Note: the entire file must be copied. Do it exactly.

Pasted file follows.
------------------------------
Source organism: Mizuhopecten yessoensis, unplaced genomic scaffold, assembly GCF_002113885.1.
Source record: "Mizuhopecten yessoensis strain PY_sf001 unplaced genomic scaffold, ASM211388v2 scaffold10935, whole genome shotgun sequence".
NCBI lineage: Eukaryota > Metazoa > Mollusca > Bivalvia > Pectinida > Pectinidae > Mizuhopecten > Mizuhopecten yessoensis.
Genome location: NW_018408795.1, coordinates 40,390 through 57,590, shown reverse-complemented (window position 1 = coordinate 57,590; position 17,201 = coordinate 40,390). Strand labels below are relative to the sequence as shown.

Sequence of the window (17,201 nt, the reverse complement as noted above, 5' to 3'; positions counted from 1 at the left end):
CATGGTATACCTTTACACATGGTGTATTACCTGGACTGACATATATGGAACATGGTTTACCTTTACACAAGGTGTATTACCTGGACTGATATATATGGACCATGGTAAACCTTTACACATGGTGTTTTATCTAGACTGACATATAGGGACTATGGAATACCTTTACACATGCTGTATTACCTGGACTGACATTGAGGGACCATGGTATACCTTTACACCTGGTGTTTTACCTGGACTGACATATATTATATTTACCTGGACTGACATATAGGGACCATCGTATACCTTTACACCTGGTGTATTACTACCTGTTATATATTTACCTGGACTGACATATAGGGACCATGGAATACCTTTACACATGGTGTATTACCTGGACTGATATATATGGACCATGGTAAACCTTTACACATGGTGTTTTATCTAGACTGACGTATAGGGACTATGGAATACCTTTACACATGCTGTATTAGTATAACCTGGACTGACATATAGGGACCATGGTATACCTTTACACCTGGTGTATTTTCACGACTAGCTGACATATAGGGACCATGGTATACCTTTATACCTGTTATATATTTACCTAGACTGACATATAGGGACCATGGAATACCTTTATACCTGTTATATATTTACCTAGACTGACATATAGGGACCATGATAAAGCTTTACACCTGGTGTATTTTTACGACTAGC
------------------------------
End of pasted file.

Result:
Source organism: Mizuhopecten yessoensis, unplaced genomic scaffold, assembly GCF_002113885.1.
Source record: "Mizuhopecten yessoensis strain PY_sf001 unplaced genomic scaffold, ASM211388v2 scaffold10935, whole genome shotgun sequence".
NCBI lineage: Eukaryota > Metazoa > Mollusca > Bivalvia > Pectinida > Pectinidae > Mizuhopecten > Mizuhopecten yessoensis.
Genome location: NW_018408795.1, coordinates 40,390 through 57,590, shown reverse-complemented (window position 1 = coordinate 57,590; position 17,201 = coordinate 40,390). Strand labels below are relative to the sequence as shown.

Sequence of the window (17,201 nt, the reverse complement as noted above, 5' to 3'; positions counted from 1 at the left end):
CATGGTATACCTTTACACATGGTGTATTACCTGGACTGACATATATGGAACATGGTTTACCTTTACACAAGGTGTATTACCTGGACTGATATATATGGACCATGGTAAACCTTTACACATGGTGTTTTATCTAGACTGACATATAGGGACTATGGAATACCTTTACACATGCTGTATTACCTGGACTGACATTGAGGGACCATGGTATACCTTTACACCTGGTGTTTTACCTGGACTGACATATATTATATTTACCTGGACTGACATATAGGGACCATCGTATACCTTTACACCTGGTGTATTACTACCTGTTATATATTTACCTGGACTGACATATAGGGACCATGGAATACCTTTACACATGGTGTATTACCTGGACTGATATATATGGACCATGGTAAACCTTTACACATGGTGTTTTATCTAGACTGACGTATAGGGACTATGGAATACCTTTACACATGCTGTATTAGTATAACCTGGACTGACATATAGGGACCATGGTATACCTTTACACCTGGTGTATTTTCACGACTAGCTGACATATAGGGACCATGGTATACCTTTATACCTGTTATATATTTACCTAGACTGACATATAGGGACCATGGAATACCTTTATACCTGTTATATATTTACCTAGACTGACATATAGGGACCATGATAAAGCTTTACACCTGGTGTATTTTTACGACTAGC